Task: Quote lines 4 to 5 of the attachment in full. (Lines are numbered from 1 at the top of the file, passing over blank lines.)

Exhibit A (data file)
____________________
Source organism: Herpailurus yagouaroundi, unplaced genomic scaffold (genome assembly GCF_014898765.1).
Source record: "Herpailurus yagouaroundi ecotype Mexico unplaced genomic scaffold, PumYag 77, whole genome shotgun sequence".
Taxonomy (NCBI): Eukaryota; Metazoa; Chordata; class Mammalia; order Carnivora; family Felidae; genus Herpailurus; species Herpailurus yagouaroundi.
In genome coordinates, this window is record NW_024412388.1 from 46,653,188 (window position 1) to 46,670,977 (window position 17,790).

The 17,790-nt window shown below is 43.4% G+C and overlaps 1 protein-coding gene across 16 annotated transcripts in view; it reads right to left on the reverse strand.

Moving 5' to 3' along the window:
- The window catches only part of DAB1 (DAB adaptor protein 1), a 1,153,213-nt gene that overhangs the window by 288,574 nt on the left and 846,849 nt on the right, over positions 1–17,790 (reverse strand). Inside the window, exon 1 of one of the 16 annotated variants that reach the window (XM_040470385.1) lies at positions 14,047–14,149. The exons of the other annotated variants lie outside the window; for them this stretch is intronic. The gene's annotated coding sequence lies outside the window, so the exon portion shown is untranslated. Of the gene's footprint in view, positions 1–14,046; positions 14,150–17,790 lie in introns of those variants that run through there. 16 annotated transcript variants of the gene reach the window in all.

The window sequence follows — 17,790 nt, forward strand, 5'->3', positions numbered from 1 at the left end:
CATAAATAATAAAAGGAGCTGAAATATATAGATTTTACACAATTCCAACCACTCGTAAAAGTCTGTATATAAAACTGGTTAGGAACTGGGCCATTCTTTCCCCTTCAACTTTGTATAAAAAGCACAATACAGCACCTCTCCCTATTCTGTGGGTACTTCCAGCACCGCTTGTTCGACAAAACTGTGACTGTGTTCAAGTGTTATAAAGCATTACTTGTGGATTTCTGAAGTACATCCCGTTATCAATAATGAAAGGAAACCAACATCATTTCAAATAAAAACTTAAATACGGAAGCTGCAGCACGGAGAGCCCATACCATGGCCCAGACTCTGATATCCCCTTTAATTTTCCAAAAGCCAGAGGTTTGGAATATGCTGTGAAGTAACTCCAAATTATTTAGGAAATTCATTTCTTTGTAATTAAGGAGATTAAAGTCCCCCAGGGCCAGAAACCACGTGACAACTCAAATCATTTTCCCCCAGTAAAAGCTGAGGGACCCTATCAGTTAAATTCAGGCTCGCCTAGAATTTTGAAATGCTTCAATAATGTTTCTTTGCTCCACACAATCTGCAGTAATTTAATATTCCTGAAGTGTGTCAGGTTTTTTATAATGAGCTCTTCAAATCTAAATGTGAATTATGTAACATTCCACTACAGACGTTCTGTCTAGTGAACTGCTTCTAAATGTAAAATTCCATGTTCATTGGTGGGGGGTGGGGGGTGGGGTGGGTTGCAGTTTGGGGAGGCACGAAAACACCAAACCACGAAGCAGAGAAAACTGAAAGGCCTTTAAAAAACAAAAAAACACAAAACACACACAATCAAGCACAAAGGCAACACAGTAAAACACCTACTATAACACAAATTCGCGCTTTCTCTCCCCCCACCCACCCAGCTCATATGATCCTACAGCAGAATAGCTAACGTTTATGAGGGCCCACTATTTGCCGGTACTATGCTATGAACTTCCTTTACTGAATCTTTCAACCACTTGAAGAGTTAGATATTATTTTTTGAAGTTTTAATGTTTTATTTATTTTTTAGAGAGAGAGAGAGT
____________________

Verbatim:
In genome coordinates, this window is record NW_024412388.1 from 46,653,188 (window position 1) to 46,670,977 (window position 17,790).

The 17,790-nt window shown below is 43.4% G+C and overlaps 1 protein-coding gene across 16 annotated transcripts in view; it reads right to left on the reverse strand.